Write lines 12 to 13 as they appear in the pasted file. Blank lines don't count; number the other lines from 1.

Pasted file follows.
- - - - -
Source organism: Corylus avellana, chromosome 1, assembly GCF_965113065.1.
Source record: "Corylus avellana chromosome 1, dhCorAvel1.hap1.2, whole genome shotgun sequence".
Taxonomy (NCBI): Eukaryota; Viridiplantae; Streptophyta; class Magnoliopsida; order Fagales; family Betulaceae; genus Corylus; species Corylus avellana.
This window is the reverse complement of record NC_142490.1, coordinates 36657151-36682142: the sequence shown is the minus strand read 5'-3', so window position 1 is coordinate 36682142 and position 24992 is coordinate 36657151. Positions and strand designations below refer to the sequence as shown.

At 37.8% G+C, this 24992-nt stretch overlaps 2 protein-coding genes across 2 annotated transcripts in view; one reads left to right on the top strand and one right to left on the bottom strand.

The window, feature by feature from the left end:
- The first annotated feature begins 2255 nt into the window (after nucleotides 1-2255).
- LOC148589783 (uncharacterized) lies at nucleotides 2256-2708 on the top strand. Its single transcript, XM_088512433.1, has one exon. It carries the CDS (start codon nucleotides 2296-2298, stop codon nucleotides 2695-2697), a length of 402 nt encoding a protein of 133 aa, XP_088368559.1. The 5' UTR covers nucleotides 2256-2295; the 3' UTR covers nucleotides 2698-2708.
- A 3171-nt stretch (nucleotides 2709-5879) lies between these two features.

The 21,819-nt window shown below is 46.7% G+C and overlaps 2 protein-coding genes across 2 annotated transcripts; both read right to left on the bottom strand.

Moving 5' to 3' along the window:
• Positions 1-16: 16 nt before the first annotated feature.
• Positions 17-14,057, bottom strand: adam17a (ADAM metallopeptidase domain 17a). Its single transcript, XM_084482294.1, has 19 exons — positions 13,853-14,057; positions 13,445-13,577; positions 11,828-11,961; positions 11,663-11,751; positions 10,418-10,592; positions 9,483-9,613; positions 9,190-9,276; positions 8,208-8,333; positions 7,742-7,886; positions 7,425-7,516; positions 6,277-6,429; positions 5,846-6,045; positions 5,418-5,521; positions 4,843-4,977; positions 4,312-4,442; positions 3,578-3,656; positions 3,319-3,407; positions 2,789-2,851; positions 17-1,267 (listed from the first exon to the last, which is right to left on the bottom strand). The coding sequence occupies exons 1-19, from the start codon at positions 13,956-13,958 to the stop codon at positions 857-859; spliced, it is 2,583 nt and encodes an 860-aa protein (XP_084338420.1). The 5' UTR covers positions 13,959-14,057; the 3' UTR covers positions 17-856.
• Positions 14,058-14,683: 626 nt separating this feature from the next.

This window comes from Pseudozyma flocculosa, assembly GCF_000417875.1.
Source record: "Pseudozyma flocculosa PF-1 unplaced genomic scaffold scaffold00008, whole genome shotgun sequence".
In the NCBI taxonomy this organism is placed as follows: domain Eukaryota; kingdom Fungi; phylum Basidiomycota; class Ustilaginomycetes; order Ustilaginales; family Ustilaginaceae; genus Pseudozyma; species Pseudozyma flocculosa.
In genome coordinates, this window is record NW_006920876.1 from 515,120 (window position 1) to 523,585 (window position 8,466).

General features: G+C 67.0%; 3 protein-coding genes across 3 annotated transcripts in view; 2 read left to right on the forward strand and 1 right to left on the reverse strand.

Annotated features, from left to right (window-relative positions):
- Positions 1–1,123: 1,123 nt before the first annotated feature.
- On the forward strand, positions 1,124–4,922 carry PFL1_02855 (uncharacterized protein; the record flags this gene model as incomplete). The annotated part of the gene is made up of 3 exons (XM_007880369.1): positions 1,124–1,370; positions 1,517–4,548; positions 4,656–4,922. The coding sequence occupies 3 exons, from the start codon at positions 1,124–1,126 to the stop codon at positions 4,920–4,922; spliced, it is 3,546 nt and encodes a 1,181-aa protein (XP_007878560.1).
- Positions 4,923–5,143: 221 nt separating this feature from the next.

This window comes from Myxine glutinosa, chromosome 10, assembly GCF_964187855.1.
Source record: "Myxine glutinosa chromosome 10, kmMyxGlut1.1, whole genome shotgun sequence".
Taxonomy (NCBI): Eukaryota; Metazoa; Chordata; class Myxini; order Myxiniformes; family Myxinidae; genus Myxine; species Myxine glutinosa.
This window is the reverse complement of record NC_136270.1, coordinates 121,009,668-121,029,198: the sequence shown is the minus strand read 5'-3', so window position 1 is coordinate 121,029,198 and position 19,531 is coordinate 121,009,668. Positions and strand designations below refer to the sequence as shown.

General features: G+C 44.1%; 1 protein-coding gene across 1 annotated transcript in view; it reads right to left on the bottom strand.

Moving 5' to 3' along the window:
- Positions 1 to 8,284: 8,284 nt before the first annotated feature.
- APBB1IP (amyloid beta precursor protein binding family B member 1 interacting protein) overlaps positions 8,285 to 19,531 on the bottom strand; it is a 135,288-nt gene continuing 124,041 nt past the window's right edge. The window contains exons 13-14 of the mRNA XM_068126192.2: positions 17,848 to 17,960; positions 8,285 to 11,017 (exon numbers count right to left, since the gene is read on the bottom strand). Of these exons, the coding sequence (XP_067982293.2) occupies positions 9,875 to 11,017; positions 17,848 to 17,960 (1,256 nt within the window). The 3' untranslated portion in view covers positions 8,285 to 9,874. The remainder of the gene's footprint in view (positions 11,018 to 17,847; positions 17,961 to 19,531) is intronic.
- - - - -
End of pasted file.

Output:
• Positions 1-16: 16 nt before the first annotated feature.
• Positions 17-14,057, bottom strand: adam17a (ADAM metallopeptidase domain 17a). Its single transcript, XM_084482294.1, has 19 exons — positions 13,853-14,057; positions 13,445-13,577; positions 11,828-11,961; positions 11,663-11,751; positions 10,418-10,592; positions 9,483-9,613; positions 9,190-9,276; positions 8,208-8,333; positions 7,742-7,886; positions 7,425-7,516; positions 6,277-6,429; positions 5,846-6,045; positions 5,418-5,521; positions 4,843-4,977; positions 4,312-4,442; positions 3,578-3,656; positions 3,319-3,407; positions 2,789-2,851; positions 17-1,267 (listed from the first exon to the last, which is right to left on the bottom strand). The coding sequence occupies exons 1-19, from the start codon at positions 13,956-13,958 to the stop codon at positions 857-859; spliced, it is 2,583 nt and encodes an 860-aa protein (XP_084338420.1). The 5' UTR covers positions 13,959-14,057; the 3' UTR covers positions 17-856.